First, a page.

Virginia Tech Selling Beer In Club Seats MWC Struggling To Keep Up With Power Five Michigan Ends Legends Uniform Program Drake's Pics Draw Univ. Of Kentucky's Ire UAB Football Returning In '17 NCAA Giving $18.9M To D-I Schools Bob Bowlsby Happy With Big 12 Setup ACC To Let Schools Handle Punishments Sun Belt Wants Fewer Big-Money CFB Games Patterson Quashes Reports Of Texas Issues
SBD/September 19, 2011/Colleges
Texas, Three Other Big 12 Schools In Serious Talks With Pac-12
Published September 19, 2011
HURDLES REMAIN: In N.Y., Pete Thamel reports "three significant steps must be taken before any type of deal can be consummated." First, UT regents "must approve of the deal when they meet" today. The second factor is "completing the details of the new 16-team league, including the alignment of the divisions and how Texas’ Longhorn Network would fold into the Pac-12’s television contract structure." The "third hurdle will be whether they approve the additions." There are "worries over the size of the league, the academic reputation of Texas Tech, Oklahoma State and Oklahoma, and a philosophical concern over why the league needs to grow more in the wake of the blockbuster television contract signed this year" (N.Y. TIMES, 9/19). Big 12 administrators indicated that there is a "likelihood of dividing the league into four-team pods for travel purposes, with Tech, Texas, Oklahoma and OSU all becoming part of the same pod to minimize travel concerns." One Big 12 administrator yesterday said that "nothing is certain but 'all signs seem to be pointing' in the direction of the Pac-16 for the Big 12 schools." Another source "said not to rule out the ACC option in regard to Texas" (FT. WORTH STAR-TELEGRAM, 9/19).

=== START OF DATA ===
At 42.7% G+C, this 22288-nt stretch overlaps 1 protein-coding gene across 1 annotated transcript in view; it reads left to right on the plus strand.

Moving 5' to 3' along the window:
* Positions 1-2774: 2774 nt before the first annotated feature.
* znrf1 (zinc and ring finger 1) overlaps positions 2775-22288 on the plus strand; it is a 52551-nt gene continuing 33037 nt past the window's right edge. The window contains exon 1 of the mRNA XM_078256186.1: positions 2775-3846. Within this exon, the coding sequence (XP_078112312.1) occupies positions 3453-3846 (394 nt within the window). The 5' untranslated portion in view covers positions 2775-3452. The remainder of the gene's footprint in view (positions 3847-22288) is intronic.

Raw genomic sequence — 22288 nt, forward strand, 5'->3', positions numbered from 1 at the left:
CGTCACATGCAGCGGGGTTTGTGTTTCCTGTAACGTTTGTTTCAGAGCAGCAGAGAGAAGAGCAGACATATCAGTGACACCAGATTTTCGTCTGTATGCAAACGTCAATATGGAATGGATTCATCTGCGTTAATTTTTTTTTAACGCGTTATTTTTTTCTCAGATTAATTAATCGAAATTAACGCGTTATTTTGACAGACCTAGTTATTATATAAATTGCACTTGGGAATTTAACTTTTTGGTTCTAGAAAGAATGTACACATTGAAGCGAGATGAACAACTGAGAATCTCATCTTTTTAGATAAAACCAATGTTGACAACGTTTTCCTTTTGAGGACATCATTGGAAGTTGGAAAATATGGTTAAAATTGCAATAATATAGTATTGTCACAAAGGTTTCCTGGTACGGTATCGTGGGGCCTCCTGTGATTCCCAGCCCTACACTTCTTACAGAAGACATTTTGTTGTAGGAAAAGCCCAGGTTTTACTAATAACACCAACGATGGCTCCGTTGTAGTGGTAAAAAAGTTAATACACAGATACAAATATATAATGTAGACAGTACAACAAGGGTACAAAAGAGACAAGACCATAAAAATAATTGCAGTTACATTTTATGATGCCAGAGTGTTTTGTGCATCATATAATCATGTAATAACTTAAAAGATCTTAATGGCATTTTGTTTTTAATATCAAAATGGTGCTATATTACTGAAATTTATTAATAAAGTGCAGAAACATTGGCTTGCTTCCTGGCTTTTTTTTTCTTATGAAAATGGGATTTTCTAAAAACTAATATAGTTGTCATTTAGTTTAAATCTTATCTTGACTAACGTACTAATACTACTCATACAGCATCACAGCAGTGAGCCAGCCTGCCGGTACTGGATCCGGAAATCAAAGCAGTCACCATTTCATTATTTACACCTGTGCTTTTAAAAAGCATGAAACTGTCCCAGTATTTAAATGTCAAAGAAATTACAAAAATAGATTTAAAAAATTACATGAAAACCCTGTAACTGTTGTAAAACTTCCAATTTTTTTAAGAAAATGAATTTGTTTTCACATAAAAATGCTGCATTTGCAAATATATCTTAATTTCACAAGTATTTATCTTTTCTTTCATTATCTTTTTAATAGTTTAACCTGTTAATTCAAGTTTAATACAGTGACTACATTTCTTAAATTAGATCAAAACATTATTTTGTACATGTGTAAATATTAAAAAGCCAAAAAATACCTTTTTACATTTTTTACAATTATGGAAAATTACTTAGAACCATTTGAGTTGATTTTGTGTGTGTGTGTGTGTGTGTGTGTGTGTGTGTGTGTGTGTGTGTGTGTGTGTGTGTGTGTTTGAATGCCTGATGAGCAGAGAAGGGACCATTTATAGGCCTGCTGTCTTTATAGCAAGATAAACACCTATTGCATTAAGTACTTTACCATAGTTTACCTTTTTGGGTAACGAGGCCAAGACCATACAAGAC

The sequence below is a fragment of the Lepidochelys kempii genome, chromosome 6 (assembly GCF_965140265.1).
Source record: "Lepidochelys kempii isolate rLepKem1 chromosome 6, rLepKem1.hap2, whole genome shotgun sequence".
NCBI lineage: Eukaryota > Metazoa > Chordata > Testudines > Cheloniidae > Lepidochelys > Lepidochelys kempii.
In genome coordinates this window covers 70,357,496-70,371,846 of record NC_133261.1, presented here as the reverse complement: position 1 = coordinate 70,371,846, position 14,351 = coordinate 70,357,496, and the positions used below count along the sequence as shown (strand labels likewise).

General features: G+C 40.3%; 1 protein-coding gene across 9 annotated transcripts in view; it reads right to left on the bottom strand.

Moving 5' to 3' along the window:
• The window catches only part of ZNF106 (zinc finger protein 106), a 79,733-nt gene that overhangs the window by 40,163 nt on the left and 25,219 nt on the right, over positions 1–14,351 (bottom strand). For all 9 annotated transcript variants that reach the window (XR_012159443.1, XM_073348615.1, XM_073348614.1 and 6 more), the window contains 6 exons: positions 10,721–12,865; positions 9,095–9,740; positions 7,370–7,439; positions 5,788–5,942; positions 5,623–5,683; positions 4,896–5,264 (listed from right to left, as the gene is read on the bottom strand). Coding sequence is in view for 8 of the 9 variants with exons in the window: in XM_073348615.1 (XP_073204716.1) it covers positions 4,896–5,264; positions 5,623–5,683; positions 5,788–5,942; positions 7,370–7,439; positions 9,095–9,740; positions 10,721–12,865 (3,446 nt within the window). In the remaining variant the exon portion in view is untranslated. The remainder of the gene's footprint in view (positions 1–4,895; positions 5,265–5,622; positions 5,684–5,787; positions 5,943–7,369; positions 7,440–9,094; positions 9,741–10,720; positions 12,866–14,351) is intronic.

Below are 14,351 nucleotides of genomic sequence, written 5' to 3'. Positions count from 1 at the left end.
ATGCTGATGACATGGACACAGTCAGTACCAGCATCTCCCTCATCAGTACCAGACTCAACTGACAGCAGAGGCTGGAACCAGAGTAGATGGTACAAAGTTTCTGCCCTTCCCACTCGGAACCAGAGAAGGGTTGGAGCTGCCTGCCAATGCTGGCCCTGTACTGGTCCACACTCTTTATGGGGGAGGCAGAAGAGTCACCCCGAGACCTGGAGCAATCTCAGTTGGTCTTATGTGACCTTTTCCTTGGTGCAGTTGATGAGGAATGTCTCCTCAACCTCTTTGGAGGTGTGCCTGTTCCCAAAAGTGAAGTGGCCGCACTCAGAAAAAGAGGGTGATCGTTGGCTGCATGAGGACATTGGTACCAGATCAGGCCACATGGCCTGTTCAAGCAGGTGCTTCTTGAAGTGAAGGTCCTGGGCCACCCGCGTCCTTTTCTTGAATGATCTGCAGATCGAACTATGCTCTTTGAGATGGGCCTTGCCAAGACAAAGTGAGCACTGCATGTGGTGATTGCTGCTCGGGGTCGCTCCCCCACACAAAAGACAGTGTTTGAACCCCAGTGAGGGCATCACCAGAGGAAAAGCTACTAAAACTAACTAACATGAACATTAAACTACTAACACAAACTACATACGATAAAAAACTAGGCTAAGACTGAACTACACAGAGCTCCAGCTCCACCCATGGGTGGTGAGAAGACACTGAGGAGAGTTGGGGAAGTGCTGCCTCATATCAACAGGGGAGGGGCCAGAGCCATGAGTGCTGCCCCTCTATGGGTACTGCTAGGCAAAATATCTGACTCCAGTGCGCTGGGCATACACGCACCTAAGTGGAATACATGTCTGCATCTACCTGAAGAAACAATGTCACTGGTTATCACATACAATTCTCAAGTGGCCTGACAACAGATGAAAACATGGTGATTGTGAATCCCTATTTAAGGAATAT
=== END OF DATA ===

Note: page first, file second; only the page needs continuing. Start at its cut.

FANS WANT RIVALRIES MAINTAINED: A poll commissioned by Baylor Univ. and conducted by DC-based KRC Research found that three-quarters of college football fans “would be disappointed with the creation of super conferences that would eliminate historical regional conference rivalries.” The poll also indicated “a strong belief that decision-making regarding conference realignment should be conducted with transparency and public input.” The survey, conducted Sept. 16-18 among 1,500 college graduates within the Big 12 footprint, found strong support for the existing college athletic conference realignment. Seventy-seven percent of respondents said schools should “fight to preserve the original intent of collegiate athletics as part of the student experience” while only 19% said the “commercialization of college sports is inevitable and should be expected” (THE DAILY).